Old soldiers never die - they become TV military analysts.

From the moment the first shot was fired in anger in the Persian Gulf, you can't turn on your set without seeing some guy with the word "(Ret.)" after his name chatting up some anchorman. That's "(Ret.)" as in "Retired," not as in "Reticent." There hasn't been so much brass in one place since the clearance sale at the candlestick store. Isn't there anybody left in the Officers Club?Some of them, these sudden experts, seem to belong exclusively to one network or another. Some of them make the rounds, telling Peter or Dan or Tom or Reid or anyone else who asks what the latest nugget from the front might mean. Some of them are talking heads, sitting in a chair, staring into a camera. And some of them do their best work with a display board and a pointer:

"You've got your primary defensive forces deployed here and here, you see, and so the point of attack can come here or here or here. Now, of course, that assumes that you can shift into a more aggressive formation right here, and split the seams against the zone coverage here, and send the halfback out of the backfield here, and . . ."

I'm not complaining, mind you, just noticing. War is a complicated business, and anyone who can shed a bit of light on it, laser or otherwise, is worth a few minutes of my time. You don't want to fight the last war, no, but there's a lot of highly trained talent that's gone out to pasture since then; we might as well get the benefit of their experience. Or as our vice president would say, "It's a terrible thing to waste your colonel, or not to have a colonel."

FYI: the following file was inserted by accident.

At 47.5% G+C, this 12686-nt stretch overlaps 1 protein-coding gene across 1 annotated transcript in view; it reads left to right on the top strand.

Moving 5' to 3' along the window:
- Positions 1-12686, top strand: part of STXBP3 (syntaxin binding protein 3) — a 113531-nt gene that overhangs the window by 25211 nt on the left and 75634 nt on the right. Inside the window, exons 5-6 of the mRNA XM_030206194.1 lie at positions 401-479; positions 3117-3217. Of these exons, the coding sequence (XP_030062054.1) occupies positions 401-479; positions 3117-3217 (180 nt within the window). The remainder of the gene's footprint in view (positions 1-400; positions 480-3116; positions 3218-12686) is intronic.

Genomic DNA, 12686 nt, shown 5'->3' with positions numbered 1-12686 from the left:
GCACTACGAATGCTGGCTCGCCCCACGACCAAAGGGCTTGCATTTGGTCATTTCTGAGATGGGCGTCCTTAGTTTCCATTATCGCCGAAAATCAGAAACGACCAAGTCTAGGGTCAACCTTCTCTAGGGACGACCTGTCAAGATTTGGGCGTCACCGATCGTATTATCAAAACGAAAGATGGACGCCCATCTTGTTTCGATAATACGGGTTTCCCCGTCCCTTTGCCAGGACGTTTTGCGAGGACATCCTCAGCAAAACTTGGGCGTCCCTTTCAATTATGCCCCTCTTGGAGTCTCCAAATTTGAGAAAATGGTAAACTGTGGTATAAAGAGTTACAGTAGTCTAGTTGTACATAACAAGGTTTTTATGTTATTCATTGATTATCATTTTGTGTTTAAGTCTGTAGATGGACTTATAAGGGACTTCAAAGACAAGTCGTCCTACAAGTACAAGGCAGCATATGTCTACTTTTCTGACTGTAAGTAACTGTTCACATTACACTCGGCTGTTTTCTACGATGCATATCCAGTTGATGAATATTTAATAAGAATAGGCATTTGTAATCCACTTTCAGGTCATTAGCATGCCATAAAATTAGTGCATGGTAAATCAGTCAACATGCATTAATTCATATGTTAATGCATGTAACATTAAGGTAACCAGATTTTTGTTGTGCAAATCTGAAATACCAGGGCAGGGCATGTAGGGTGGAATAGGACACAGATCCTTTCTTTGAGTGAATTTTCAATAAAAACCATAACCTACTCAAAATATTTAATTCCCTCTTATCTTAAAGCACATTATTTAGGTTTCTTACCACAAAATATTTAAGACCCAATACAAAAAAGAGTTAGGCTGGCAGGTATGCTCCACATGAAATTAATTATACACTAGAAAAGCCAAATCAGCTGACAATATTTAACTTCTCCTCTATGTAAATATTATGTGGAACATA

There's another reason, of course, for all these people filling up the airwaves: They're filling up time. Once you've committed to extensive coverage - smart bombs replacing the networks' usual bombs - you'd better have extensive news, and you don't, not always. So you talk to the former military men about the little bit you do know. And when you've wrung the last possible analytical word out of each and every one of them: You bring in the academics.

Poison-gas experts. Terrorism experts. (Can you major in these things?) Experts about Saddam Hussein's psyche - psychologists. Experts about Saddam's underground bunkers. (Bunkerologists?) And on and on. All these people who've spent years studying subjects the rest of us never thought about for even a moment, people you'd probably avoid at parties, in fact, and suddenly here they are, popping up on some producer's Rolodex, getting us through another day in Tubeland.

I swear I heard these words on CNN last night: "There have been no further developments in the Persian Gulf War over the past quarter-hour." Good thing they're not covering the Thirty Years' War. Not yet, anyway.